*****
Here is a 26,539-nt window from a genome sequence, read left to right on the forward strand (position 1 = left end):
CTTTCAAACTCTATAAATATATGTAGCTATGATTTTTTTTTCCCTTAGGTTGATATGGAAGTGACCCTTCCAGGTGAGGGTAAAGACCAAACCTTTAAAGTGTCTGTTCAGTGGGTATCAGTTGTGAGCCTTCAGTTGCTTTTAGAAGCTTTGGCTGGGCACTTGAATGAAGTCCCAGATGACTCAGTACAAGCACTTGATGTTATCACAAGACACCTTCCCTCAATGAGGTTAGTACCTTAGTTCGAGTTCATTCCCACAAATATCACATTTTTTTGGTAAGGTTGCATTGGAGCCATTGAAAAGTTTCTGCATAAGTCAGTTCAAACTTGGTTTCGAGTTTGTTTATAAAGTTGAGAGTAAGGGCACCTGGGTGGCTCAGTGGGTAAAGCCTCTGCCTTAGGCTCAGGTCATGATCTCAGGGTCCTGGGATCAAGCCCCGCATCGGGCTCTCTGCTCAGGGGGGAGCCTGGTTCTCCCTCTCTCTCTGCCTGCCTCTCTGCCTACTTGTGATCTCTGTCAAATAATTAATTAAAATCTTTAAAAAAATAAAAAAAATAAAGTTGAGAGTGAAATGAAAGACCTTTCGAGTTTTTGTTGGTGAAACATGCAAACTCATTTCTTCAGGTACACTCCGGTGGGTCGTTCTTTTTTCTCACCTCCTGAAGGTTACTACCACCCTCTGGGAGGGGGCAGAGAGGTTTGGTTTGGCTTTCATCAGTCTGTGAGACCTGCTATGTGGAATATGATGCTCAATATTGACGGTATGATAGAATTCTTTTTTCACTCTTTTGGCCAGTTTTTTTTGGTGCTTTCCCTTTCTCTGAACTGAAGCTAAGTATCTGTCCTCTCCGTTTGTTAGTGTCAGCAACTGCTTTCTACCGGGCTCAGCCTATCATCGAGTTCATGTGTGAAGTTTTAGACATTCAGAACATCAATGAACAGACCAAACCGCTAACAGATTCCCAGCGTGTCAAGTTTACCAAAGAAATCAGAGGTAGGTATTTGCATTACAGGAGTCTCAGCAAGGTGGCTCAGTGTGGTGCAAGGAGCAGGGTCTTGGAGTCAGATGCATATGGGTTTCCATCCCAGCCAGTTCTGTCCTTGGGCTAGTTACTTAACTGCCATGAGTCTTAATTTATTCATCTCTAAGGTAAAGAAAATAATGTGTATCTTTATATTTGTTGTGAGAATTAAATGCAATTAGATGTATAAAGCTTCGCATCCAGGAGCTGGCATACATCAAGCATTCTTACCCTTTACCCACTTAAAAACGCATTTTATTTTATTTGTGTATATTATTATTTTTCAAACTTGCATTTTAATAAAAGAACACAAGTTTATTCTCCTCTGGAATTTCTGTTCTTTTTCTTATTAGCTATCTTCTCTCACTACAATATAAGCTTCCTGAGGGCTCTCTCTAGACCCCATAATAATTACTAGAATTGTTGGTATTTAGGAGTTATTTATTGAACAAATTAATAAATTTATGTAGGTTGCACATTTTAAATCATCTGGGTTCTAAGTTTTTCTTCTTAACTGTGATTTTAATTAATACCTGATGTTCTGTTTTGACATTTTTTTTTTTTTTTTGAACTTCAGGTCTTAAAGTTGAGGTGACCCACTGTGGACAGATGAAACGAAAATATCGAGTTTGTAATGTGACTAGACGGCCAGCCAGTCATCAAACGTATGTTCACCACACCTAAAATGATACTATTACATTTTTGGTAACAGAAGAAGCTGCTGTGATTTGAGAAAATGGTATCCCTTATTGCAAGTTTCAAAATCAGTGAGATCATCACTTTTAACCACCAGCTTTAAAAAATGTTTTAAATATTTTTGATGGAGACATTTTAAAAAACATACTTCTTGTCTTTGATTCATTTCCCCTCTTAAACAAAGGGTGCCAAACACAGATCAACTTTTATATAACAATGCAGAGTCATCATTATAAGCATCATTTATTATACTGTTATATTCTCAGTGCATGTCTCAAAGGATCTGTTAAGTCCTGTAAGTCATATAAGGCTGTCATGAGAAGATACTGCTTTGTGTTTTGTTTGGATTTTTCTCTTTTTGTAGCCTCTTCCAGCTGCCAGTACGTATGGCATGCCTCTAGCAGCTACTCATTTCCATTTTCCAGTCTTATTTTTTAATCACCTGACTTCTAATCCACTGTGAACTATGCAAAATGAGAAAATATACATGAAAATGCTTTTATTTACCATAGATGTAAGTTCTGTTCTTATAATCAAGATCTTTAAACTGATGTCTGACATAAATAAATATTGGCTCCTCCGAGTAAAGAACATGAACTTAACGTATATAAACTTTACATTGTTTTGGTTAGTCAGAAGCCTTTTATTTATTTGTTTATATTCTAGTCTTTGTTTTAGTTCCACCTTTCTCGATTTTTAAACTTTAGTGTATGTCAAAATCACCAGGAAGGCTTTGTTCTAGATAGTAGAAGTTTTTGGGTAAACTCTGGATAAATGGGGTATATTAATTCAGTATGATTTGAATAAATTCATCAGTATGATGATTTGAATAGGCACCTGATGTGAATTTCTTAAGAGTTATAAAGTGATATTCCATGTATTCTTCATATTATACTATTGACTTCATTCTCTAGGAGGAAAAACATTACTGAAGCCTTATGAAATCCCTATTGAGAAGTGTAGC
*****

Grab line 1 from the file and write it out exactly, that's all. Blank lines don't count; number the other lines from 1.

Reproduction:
Here is a 26,539-nt window from a genome sequence, read left to right on the forward strand (position 1 = left end):